Wayne put the book in an already opened safe, then he brought out a scrapbook and closed the safe. He opened the scrapbook and I was stupefied for between the covers were scores of famous people. Each of them were laid out on a carpet in a state of bliss.
Alfred Hitchcock and Kim Novak. Jack Kerouac and Neal Cassiday. Eric Burdon, John Kay, Jimi, Janis, Robert Plant, Steve McQueen, Jimmy Carter, and too many to mention.
“Do you know where the concept of the ‘magic carpet’ came from?” giggled Wayne as he put the dirtiest hookah in existence on the very same carpet that all the people in the scrapbook laid upon. I mean this thing looked filthy I wouldn’t have touched it with arm length rubber gloves and a pair of steelworker tongs.
Wayne must’ve seen the look of disgust in my face and he grumbled, “that’s the residue that will make it easier to get over Coit Tower.”
“What?” Marty laughed.
Wayne ignored him and focused on me, “the idea of the ‘magic carpet’ was in existence even before “The Arabian Nights” in the 14th Century. It was said that they had so much hashish, that they believed that the carpets they were zoning on, could levitate.”
Wayne put a bong before us and tamped the bowl. I picked it up and he lit it. The smoke wasn’t smoke at all, it was smooth and more like pure oxygen, if anything. Marty did the same, then me, then Marty, until we had eleven hits between us.
I didn’t feel a thing, but Marty’s eyes were glazed over. I had another hit, but Marty refused to have any more, against Wayne’s protests. “You will not clear Coit Tower, Marty.”
Marty waved him off and collapsed on the carpet like a balloon with its air let out. I laid down and still didn’t feel anything, until the floor felt like water. The floor shifted left, then right, then we started to float. At this point I realized that it wasn’t the floor but the carpet itself. Wayne waved his hand and the ceiling opened!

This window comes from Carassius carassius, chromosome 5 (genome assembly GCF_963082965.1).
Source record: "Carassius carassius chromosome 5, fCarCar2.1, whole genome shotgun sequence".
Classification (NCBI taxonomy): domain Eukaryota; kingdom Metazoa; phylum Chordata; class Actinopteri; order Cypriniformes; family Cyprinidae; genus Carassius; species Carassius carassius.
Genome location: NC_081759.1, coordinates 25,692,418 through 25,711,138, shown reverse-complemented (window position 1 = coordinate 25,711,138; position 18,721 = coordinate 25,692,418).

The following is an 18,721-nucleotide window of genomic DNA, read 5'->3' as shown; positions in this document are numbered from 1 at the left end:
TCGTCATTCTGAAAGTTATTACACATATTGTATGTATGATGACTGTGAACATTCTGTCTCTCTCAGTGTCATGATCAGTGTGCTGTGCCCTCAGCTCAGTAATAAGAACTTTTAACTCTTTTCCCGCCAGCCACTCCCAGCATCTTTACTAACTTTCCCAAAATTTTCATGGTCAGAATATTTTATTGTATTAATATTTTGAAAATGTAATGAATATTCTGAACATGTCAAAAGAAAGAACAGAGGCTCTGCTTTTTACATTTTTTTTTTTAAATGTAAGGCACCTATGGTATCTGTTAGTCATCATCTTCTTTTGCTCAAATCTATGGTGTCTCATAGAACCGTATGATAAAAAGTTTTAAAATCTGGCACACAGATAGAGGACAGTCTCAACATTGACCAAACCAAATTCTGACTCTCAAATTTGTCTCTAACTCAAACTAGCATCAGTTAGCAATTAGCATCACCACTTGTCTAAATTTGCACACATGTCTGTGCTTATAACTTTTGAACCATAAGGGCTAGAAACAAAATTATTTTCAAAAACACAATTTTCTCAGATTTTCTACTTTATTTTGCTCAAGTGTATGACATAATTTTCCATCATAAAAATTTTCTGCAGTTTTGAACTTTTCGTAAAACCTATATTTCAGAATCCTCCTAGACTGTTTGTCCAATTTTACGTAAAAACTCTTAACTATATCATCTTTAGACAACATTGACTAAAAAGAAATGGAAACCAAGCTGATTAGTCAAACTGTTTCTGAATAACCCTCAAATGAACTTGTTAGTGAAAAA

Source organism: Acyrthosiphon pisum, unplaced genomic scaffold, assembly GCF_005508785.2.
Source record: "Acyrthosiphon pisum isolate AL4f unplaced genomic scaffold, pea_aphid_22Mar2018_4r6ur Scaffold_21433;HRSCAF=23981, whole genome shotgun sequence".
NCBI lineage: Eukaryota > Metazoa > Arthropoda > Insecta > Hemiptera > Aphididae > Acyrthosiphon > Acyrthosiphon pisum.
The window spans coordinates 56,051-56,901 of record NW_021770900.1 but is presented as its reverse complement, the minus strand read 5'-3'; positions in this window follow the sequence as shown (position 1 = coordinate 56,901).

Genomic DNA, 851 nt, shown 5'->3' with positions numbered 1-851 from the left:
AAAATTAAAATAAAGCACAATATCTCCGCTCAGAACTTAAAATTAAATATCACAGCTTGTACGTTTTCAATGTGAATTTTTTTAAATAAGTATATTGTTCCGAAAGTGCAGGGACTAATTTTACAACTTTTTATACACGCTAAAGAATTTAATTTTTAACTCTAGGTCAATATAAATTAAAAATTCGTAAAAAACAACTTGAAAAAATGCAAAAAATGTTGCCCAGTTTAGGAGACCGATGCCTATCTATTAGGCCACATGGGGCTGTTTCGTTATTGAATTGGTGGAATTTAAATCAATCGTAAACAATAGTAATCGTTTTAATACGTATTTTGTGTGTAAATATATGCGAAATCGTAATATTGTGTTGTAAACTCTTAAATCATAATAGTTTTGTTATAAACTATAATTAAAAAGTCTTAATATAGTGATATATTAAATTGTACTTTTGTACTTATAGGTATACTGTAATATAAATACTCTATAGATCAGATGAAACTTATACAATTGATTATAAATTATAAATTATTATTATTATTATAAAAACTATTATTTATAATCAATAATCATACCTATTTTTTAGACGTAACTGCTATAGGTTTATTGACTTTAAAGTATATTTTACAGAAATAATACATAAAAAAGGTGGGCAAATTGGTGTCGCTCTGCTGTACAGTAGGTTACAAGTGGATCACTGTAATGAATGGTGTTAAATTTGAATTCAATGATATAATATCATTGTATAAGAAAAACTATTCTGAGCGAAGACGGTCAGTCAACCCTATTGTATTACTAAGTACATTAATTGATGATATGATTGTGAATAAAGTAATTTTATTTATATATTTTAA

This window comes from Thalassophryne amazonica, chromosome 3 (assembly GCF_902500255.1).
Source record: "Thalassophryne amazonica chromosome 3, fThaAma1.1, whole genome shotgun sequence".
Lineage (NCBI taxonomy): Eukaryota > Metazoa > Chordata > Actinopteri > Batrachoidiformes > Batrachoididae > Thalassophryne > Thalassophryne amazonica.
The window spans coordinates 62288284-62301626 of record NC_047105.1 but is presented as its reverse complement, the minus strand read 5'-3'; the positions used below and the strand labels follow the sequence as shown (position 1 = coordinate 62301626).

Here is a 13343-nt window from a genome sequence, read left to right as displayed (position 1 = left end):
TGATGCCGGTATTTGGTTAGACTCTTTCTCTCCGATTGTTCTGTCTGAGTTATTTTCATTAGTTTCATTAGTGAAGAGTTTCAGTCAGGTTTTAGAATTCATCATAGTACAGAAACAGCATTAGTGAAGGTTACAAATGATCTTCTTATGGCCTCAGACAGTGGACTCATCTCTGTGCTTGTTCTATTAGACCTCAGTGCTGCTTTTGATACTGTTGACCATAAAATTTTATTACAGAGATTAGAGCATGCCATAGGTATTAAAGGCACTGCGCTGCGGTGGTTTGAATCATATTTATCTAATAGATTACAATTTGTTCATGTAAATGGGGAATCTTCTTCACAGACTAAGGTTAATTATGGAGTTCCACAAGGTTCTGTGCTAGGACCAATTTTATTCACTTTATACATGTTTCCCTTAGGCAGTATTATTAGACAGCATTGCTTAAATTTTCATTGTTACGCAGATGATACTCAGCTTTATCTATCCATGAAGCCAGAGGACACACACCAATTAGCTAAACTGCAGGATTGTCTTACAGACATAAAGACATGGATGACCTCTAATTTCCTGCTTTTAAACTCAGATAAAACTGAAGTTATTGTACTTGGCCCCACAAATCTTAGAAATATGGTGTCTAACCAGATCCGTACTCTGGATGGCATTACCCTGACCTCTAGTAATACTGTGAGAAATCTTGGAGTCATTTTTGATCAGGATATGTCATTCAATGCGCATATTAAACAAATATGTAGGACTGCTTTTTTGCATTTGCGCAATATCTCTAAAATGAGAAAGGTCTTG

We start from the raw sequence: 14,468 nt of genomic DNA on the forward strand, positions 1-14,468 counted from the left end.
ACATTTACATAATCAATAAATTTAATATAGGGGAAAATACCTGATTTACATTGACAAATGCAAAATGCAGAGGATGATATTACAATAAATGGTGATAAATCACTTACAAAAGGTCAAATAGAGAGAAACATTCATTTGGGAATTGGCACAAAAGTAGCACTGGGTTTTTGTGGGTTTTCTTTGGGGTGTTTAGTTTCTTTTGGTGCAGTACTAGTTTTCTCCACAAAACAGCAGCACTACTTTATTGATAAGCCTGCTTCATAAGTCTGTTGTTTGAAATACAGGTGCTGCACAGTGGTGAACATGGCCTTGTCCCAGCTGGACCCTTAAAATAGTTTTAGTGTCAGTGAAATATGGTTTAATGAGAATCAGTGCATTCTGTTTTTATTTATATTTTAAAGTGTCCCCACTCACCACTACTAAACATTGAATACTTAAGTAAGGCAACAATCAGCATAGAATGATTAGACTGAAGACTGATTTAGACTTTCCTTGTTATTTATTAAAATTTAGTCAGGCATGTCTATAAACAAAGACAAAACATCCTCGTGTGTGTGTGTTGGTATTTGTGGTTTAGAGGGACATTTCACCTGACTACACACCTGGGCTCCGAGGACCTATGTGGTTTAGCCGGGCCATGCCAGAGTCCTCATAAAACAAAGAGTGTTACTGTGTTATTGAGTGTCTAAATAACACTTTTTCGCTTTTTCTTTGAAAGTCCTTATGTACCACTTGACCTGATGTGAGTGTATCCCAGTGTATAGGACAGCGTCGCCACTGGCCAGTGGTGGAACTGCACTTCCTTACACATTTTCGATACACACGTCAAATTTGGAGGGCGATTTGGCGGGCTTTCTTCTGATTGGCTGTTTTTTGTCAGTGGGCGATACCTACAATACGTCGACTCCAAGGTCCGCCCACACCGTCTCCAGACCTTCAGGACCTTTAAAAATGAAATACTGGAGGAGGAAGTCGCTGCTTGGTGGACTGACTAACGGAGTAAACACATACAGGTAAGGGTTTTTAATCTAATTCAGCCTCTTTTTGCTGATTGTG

The bright sunlight stung my eyes as we were over Broadway and Stockton St. in an instant. The smell of Vietnamese noodles wafted into my nose as we entered North Beach and that smell gave way to the garlic and tomato of Italian food. We were over Washington Square Park and on our way up Telegraph Hill where Coit Tower stood at the top.
Marty woke up and smacked his lips, then his side of the carpet sagged. I barely got a hold of his arm when that side of the carpet gave way. The askew carpet snapped at me like a whip and flew right out from under us, homeward. We both plummeted toward the tower parking lot like lead balloons and the sunlight blinded us…
…We landed on our feet in front of Wayne’s house, with our backs to the door and it felt like we had fell just inches, instead of hundreds of feet. Marty and I looked at each other, disoriented. Like the Three Stooges with a ghost behind them, neither one of us wanted to look back at the house and we slowly walked away.
I heard a window open and Wayne’s voice cackle, “hey Icarus, don’t fly so close to the sun next time and maybe your wings won’t melt.” He laughed heartily as he shut the window.
Note: Wayne's last line was from a failed screenplay of mine and Wayne himself, was based on a philosophy professor that I knew from back in the day. JJ had us utilize the following:
A Pair of Tongs
Someone named Wong